Throughout the Senate Hearing on Syria earlier this week, Secretary of State John Kerry continually emphasized that he was not asking for “war.” Instead, he wanted a limited air operation aimed at “degrading and deterring” the Syrian government’s ability to use chemical weapons. To him, this was “not going to war in the classic sense of coming to Congress and asking for a war declaration. And training troops and sending people abroad and putting Americans in harm’s way.” Kerry continually emphasized that there would be “no boots on the ground.”
At no point did Dempsey agree with Kerry on the definition of war. The best indicator was when Kerry sought a lifeline from Dempsey, who declined to comment.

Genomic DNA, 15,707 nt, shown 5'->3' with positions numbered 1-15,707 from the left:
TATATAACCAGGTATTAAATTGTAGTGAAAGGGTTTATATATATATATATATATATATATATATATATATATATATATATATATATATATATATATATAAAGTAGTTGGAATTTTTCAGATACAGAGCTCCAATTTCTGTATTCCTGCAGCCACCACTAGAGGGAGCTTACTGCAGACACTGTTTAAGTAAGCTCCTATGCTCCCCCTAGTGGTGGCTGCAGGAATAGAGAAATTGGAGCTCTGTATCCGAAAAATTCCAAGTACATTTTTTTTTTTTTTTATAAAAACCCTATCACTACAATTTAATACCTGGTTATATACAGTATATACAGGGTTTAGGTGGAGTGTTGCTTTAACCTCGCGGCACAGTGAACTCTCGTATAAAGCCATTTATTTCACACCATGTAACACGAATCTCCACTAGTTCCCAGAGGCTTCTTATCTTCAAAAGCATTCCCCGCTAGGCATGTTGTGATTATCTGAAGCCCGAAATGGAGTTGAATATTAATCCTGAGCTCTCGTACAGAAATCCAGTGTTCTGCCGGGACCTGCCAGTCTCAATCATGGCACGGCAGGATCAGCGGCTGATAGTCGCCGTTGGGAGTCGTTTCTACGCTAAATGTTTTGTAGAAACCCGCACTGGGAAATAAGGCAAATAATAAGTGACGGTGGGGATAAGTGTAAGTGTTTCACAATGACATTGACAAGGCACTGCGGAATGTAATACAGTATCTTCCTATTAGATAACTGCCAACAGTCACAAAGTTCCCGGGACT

Does anyone else find it interesting that the highest-ranking military officer in the U.S. did not want to debate the definition of war? Dempsey knows that any use of military force by a state is war. He also knows that he serves at the pleasure of the President. It is a difficult situation for any officer, and he frankly, handled it as best as anyone could.
Unfortunately, the issue becomes muddled in debate over Constitutional authority for war and modern-day U.S. politics, which become more pissing contests than real debates.